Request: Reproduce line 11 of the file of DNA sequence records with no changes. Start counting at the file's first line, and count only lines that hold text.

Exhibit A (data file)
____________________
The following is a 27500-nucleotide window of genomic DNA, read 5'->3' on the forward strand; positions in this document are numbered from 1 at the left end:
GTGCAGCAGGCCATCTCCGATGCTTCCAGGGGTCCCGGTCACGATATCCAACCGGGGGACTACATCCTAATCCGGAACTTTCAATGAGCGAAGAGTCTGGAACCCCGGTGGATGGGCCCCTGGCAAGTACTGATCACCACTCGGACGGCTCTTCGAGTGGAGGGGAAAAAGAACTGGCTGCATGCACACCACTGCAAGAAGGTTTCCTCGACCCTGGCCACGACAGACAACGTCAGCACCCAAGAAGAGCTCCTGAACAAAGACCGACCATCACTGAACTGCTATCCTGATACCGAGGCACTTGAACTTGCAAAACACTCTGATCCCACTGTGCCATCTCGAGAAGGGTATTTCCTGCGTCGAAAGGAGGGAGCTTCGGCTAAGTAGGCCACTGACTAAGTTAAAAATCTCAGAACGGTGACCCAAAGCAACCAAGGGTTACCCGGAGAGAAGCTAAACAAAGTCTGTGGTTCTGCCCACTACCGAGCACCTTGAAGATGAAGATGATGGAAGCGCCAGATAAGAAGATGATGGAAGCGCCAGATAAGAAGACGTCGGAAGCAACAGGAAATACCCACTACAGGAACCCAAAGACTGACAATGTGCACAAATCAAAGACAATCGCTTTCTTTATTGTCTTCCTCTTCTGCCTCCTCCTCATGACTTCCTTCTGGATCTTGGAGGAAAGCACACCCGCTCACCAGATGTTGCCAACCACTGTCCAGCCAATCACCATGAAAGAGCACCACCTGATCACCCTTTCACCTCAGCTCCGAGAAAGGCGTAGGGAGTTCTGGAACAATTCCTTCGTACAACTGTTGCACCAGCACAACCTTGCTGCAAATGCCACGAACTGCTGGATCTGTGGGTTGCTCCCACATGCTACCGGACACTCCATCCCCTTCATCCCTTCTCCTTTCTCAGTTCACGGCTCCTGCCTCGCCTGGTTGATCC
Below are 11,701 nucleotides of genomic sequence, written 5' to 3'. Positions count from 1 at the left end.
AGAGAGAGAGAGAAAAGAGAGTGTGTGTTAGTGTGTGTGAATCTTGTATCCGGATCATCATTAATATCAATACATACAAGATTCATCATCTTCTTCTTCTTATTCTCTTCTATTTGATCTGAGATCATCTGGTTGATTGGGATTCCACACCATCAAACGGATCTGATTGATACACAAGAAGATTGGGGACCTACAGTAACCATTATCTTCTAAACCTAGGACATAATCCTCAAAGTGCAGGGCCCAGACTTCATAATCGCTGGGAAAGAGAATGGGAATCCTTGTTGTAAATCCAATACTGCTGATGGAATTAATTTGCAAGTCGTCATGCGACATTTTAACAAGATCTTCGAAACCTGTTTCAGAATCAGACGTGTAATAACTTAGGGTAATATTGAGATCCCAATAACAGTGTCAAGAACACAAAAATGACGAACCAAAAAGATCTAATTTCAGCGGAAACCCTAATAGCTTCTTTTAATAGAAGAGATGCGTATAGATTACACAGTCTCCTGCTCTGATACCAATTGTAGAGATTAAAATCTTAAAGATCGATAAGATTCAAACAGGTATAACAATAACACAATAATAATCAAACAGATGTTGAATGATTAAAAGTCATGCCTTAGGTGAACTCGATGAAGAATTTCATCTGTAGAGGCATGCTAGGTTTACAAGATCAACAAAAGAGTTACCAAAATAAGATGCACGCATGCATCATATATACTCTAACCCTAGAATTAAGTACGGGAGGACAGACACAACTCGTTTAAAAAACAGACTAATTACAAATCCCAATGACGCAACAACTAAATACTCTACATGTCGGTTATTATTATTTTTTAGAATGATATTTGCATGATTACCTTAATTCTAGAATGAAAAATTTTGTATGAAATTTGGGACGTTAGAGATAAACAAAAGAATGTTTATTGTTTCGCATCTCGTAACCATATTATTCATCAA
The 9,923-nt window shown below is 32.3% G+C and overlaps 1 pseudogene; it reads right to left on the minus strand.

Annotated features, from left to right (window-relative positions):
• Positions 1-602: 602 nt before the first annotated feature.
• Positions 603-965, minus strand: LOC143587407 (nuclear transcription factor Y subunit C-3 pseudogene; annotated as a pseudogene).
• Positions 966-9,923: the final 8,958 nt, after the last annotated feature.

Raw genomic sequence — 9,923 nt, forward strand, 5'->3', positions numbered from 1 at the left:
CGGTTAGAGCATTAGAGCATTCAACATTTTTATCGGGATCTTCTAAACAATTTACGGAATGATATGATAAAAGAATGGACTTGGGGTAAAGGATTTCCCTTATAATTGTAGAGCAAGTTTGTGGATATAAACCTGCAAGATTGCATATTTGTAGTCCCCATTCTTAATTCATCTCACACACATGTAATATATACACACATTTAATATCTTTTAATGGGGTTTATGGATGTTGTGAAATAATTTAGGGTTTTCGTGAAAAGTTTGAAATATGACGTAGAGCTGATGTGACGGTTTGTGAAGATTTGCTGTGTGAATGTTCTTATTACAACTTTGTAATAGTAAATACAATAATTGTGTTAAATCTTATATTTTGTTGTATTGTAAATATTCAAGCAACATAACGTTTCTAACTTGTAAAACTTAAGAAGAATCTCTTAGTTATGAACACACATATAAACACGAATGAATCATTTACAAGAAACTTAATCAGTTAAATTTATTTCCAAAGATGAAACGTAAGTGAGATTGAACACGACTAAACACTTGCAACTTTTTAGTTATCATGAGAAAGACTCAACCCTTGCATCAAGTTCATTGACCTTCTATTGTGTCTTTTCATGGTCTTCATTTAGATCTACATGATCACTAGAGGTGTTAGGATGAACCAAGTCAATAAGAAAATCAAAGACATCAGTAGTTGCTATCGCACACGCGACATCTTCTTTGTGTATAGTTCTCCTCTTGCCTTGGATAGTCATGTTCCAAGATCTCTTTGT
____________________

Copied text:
CGGTTAGAGCATTAGAGCATTCAACATTTTTATCGGGATCTTCTAAACAATTTACGGAATGATATGATAAAAGAATGGACTTGGGGTAAAGGATTTCCCTTATAATTGTAGAGCAAGTTTGTGGATATAAACCTGCAAGATTGCATATTTGTAGTCCCCATTCTTAATTCATCTCACACACATGTAATATATACACACATTTAATATCTTTTAATGGGGTTTATGGATGTTGTGAAATAATTTAGGGTTTTCGTGAAAAGTTTGAAATATGACGTAGAGCTGATGTGACGGTTTGTGAAGATTTGCTGTGTGAATGTTCTTATTACAACTTTGTAATAGTAAATACAATAATTGTGTTAAATCTTATATTTTGTTGTATTGTAAATATTCAAGCAACATAACGTTTCTAACTTGTAAAACTTAAGAAGAATCTCTTAGTTATGAACACACATATAAACACGAATGAATCATTTACAAGAAACTTAATCAGTTAAATTTATTTCCAAAGATGAAACGTAAGTGAGATTGAACACGACTAAACACTTGCAACTTTTTAGTTATCATGAGAAAGACTCAACCCTTGCATCAAGTTCATTGACCTTCTATTGTGTCTTTTCATGGTCTTCATTTAGATCTACATGATCACTAGAGGTGTTAGGATGAACCAAGTCAATAAGAAAATCAAAGACATCAGTAGTTGCTATCGCACACGCGACATCTTCTTTGTGTATAGTTCTCCTCTTGCCTTGGATAGTCATGTTCCAAGATCTCTTTGT